Newland, Lynda. “Female Circumcision: Muslim Identities and Zero Tolerance Policies in Rural West Java.” Www.elsevier.com/locate/wsif Female Circumcision: Muslim Identities and Zero Tolerance Policies in Rural West Java (2006): 394-404. Women’s Studies International Forum. ELSEVIER, 11 July 2006. Web. 12 Aug. 2016.

  Braun, Virginia. “In Search of (Better) Sexual Pleasure: Female Genital ‘Cosmetic’ Surgery.” Sexualities 8.4 (2005): 407-24. MSU Library. Sage Publications, 11 Oct. 2005. Web. 12 Aug. 2016.

 Andrade, Daniela Dorneles. “On Norms and Bodies: Findings from Field Research on Cosmetic Surgery in Rio De Janeiro, Brazil.” 1st ser. 28.35 (2010): 74-83. Anthropology.msu. Reproductive Health Matters, 11 Aug. 2016. Web. 2010.

  Peacock, A. (2016, March 1). Feminine Beauty: The Outside, The Inside, and God’s Design | Revive Our Hearts. Retrieved August 11, 2016, from https://www.reviveourhearts.com/true-woman/blog/feminine-beauty-outside-inside-and-gods-design/

2 thoughts on “Week 6 Blog P. Cultural Impacts of Feminine Beauty

  1. Hi William,

    I enjoyed reading your blog post very much! I believe you hit the nail on the head when you questioned how much choice women really have when deciding to alter their bodies. Yes, they are the ones consenting to going under the knife, paying for the operations, and dealing with the after pain. If society didn’t put so much emphasis on fitting into it’s exact mold of ideal feminine beauty, would these women really feel such a strong need to surgically alter their bodies? We in America are so judgmental of other cultures, especially those with practices such as female circumcision. Girls undergo these body altering procedures at a young age without much say in the matter, so that they may fit into the society. If they did not go through these rites of passage, they would be ostracized. Our problem with these practices lies in the fact that the girls do not have the option to choose what is done to their own body. But how different is that, really, from girls in America choosing to have surgeries to avoid being ostracized because the cultural pressure for them is so strong?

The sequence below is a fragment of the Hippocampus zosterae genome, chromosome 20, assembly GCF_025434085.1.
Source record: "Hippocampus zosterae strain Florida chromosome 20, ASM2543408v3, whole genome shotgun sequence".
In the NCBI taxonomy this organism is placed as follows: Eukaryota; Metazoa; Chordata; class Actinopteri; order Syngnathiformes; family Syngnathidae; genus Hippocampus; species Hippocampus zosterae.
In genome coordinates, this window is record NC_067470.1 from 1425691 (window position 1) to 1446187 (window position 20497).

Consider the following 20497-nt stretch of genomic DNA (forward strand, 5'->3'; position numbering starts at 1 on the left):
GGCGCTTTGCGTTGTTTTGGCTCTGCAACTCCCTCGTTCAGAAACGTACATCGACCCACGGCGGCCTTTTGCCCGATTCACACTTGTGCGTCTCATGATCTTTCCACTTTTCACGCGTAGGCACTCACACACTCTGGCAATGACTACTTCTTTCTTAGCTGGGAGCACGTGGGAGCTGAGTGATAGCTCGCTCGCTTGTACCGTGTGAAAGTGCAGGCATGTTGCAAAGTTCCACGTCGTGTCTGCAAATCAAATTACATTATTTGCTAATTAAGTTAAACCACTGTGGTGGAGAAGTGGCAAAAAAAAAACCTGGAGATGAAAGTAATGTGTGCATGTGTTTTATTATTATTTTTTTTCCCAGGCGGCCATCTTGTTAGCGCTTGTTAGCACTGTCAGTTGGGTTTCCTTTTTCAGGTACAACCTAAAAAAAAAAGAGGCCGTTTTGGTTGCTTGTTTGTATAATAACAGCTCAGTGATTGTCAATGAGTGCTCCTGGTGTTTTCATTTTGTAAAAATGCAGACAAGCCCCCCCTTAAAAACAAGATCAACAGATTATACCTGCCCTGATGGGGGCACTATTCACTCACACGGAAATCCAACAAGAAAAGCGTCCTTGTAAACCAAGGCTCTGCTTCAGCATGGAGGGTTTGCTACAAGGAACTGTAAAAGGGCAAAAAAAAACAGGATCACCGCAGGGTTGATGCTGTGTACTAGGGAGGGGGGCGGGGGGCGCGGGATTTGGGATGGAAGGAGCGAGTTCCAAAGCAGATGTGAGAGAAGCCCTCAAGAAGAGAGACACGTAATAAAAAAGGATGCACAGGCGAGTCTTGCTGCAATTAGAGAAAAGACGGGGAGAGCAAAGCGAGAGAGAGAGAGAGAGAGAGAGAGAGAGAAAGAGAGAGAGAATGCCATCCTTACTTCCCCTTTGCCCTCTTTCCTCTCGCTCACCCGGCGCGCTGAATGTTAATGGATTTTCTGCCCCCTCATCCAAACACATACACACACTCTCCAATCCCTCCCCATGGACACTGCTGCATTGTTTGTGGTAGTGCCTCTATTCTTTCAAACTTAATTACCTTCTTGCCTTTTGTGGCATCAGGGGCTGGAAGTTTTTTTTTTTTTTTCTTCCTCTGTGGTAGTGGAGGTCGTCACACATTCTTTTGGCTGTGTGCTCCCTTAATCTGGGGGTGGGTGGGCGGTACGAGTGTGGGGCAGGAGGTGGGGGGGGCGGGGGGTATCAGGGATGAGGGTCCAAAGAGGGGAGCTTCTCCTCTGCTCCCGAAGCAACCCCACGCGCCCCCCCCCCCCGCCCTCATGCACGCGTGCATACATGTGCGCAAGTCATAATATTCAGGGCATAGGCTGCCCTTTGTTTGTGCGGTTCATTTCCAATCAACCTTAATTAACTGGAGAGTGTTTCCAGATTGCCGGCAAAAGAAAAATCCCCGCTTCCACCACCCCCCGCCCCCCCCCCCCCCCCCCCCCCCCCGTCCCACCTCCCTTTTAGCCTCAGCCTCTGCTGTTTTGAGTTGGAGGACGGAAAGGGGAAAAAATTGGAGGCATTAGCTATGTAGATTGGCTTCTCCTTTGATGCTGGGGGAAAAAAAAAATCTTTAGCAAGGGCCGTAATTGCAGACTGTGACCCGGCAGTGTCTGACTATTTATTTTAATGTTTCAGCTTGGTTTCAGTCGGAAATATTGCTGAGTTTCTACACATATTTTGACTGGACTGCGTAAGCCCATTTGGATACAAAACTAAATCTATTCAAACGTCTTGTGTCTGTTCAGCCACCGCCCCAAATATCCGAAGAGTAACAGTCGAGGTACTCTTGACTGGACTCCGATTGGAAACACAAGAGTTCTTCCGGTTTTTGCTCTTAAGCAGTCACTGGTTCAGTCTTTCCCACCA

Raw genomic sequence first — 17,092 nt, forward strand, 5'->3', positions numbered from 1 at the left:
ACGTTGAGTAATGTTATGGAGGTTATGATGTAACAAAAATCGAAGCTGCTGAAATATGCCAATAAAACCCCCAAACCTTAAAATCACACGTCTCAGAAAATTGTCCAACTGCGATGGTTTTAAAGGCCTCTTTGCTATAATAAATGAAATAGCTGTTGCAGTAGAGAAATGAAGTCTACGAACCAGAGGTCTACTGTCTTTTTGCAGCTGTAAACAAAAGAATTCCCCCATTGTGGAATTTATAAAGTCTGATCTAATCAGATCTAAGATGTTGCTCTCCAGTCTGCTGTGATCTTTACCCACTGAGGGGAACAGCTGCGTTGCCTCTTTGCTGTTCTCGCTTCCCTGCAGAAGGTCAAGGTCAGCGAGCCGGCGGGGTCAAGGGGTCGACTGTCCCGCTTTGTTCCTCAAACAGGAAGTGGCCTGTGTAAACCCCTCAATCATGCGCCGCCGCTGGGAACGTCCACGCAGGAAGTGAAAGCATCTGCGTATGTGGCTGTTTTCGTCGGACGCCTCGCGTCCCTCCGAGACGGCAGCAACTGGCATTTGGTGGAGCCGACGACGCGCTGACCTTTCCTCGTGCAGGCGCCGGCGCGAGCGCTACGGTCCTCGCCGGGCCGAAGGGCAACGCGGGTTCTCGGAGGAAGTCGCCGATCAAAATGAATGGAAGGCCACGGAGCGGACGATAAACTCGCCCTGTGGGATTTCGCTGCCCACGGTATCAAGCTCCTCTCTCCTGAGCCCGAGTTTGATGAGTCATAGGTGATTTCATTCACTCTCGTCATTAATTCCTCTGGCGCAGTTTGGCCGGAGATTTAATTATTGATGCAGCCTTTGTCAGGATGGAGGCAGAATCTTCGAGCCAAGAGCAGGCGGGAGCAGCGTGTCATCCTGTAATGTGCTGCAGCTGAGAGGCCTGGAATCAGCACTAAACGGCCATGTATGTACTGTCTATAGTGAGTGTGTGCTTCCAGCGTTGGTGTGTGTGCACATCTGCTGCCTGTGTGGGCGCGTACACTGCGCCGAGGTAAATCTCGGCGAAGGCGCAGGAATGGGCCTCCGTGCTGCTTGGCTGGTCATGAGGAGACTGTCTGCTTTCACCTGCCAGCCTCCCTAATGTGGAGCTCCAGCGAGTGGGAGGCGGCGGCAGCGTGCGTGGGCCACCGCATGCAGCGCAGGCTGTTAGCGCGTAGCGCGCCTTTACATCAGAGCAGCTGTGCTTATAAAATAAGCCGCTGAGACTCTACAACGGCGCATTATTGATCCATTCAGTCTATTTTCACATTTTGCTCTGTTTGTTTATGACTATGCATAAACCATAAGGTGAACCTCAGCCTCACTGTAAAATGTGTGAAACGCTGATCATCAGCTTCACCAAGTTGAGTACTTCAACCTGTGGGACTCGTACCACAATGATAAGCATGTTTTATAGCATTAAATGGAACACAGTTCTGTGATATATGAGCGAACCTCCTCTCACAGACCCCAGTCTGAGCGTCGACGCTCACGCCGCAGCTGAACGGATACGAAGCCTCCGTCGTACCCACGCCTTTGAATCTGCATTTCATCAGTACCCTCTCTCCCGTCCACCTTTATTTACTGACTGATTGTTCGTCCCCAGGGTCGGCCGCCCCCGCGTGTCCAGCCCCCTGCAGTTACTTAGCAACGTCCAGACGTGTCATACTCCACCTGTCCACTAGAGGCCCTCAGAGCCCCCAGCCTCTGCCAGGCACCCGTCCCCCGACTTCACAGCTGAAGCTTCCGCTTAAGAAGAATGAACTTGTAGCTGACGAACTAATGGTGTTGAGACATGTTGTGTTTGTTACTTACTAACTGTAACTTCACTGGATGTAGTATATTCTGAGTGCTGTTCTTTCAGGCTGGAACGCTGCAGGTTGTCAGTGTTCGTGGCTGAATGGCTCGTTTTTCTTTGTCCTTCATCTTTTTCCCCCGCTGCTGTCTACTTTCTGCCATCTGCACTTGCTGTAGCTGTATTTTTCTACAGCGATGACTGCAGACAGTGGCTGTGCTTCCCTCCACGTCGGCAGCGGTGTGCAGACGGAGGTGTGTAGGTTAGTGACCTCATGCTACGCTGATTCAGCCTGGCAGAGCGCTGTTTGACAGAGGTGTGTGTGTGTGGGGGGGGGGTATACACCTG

2. Hi William,

    I found your post quite insightful. I find the quote you chose from Andrade very thought provoking, we are not taken to a tanning bed with a gun to our heads, but we do still find the overwhelming necessity to go. Bringing up the conflicting reasons women will go under the knife, wither to gain appeal externally or for their own personal benefit or motive, reminds me of a debate I have heard surrounding make-up, although it is not nearly as drastic or permanent, some women view make-up as a necessity and some view it as something for themselves, not for anyone else. Your summary of female circumcision and its position in Islamic culture is very interesting, and once again I found the quote you chose very on point. I feel every society is afraid of the unknown, and that is not just a societal trait, but a human one.